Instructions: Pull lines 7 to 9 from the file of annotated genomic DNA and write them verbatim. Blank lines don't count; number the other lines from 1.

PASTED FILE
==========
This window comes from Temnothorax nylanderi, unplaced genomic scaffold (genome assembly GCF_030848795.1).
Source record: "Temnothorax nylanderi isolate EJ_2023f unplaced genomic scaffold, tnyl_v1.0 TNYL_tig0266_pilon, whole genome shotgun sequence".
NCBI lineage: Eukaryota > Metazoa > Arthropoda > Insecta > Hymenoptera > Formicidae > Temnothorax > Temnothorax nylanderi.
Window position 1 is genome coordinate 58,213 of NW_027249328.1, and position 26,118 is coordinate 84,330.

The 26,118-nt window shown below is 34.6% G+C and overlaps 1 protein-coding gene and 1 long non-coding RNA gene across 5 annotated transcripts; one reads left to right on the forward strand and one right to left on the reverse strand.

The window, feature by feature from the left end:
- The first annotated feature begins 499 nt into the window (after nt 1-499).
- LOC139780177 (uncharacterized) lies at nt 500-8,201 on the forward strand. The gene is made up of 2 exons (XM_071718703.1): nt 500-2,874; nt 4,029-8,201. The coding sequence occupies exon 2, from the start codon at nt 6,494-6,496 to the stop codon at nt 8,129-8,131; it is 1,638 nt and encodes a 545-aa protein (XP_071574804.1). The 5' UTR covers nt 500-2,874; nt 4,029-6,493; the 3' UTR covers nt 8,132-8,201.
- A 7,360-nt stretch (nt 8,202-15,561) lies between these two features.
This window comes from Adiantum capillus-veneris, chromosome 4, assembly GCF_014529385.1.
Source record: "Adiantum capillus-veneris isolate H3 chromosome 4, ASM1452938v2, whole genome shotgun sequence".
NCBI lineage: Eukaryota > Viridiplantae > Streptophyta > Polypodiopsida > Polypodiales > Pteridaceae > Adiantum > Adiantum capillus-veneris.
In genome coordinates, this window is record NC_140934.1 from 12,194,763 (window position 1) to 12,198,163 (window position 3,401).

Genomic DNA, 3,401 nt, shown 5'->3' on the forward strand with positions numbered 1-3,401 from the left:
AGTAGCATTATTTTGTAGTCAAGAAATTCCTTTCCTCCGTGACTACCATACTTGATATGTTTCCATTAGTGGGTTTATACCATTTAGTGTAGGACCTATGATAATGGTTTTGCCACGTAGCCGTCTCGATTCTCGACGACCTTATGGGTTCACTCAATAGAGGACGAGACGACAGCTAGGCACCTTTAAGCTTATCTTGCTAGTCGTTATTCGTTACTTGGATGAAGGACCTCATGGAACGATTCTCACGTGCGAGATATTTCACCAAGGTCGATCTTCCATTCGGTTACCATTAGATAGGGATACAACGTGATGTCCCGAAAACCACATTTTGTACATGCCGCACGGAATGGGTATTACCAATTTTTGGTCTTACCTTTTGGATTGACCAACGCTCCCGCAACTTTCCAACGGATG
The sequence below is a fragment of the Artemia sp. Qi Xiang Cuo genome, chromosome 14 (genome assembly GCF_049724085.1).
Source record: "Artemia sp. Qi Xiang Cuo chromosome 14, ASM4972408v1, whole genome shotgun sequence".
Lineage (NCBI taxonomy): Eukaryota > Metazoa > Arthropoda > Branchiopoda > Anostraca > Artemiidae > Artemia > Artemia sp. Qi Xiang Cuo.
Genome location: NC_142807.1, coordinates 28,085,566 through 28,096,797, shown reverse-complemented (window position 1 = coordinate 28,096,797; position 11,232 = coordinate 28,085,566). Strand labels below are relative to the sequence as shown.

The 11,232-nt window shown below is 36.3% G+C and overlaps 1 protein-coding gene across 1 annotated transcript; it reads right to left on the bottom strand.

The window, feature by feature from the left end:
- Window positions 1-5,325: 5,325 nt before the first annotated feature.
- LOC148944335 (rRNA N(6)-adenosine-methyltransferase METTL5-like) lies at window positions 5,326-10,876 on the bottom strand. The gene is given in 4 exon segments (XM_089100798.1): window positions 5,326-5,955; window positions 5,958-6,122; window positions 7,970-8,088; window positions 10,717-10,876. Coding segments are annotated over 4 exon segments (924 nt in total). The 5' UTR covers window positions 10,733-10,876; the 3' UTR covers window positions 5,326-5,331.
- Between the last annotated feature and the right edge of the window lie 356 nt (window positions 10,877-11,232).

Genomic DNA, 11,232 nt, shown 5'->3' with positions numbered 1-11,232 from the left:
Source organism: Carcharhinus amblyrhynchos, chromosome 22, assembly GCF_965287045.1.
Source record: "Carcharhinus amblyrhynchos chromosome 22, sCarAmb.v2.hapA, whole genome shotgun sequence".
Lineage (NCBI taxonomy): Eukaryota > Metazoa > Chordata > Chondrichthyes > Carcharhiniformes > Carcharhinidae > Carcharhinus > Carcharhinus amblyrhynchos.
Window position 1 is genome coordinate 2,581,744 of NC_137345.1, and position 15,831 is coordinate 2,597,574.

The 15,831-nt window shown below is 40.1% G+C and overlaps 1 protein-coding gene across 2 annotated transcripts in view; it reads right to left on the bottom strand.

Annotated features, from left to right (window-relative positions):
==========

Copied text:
- The first annotated feature begins 499 nt into the window (after nt 1-499).
- LOC139780177 (uncharacterized) lies at nt 500-8,201 on the forward strand. The gene is made up of 2 exons (XM_071718703.1): nt 500-2,874; nt 4,029-8,201. The coding sequence occupies exon 2, from the start codon at nt 6,494-6,496 to the stop codon at nt 8,129-8,131; it is 1,638 nt and encodes a 545-aa protein (XP_071574804.1). The 5' UTR covers nt 500-2,874; nt 4,029-6,493; the 3' UTR covers nt 8,132-8,201.
- A 7,360-nt stretch (nt 8,202-15,561) lies between these two features.